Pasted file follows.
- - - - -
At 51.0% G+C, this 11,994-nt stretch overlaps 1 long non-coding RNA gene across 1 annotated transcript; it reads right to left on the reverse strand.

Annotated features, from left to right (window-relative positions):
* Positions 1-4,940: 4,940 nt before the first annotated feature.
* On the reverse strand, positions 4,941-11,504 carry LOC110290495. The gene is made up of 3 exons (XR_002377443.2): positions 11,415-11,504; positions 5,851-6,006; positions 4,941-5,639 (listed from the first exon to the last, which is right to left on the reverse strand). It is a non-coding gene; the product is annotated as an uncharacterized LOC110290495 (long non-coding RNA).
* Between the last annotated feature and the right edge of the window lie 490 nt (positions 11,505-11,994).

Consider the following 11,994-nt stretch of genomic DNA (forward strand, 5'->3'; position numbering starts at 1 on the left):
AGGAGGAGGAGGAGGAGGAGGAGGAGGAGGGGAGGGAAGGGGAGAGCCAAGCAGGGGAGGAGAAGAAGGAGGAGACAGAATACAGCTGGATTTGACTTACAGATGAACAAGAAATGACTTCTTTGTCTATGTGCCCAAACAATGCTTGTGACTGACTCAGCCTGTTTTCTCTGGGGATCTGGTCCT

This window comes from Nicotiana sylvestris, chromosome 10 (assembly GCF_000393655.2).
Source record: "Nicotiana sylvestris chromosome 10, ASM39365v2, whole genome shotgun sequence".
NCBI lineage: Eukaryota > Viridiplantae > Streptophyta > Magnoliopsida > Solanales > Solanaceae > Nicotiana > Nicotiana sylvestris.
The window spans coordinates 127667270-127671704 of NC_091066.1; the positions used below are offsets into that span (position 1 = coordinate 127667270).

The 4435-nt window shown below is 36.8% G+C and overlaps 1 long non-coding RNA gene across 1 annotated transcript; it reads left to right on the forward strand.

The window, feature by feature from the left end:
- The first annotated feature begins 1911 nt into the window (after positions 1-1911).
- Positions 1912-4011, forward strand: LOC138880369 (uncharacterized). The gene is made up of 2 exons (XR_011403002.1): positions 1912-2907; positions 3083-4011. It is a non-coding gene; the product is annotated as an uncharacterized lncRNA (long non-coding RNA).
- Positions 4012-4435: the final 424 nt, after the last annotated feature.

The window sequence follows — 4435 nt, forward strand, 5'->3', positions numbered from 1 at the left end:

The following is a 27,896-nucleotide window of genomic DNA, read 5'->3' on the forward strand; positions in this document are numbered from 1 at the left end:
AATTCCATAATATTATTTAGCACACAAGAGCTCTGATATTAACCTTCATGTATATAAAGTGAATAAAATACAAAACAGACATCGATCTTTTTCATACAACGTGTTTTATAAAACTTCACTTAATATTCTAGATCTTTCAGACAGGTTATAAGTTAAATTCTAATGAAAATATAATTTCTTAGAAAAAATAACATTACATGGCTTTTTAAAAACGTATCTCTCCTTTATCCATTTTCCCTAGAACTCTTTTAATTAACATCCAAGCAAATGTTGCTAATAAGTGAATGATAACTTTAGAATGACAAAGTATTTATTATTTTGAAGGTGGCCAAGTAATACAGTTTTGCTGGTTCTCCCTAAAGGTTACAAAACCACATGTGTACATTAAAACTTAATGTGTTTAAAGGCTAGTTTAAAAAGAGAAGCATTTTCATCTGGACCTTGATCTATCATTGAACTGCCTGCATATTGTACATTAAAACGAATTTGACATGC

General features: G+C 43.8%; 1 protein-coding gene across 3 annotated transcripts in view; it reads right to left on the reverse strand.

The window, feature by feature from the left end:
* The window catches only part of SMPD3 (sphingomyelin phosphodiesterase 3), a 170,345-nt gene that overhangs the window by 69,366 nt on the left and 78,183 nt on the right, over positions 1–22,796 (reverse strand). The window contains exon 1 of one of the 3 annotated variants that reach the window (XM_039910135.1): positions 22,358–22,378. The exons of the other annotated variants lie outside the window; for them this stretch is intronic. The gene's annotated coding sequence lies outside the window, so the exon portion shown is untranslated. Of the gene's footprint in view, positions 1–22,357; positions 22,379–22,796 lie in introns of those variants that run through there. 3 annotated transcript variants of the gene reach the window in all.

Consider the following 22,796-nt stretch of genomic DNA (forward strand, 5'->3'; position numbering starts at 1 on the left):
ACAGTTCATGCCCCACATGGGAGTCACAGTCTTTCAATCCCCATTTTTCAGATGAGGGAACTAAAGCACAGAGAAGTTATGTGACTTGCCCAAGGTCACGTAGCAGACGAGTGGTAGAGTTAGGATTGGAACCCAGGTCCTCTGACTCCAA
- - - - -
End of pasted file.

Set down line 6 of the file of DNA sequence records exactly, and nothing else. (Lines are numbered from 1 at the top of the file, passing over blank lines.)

Consider the following 11,994-nt stretch of genomic DNA (forward strand, 5'->3'; position numbering starts at 1 on the left):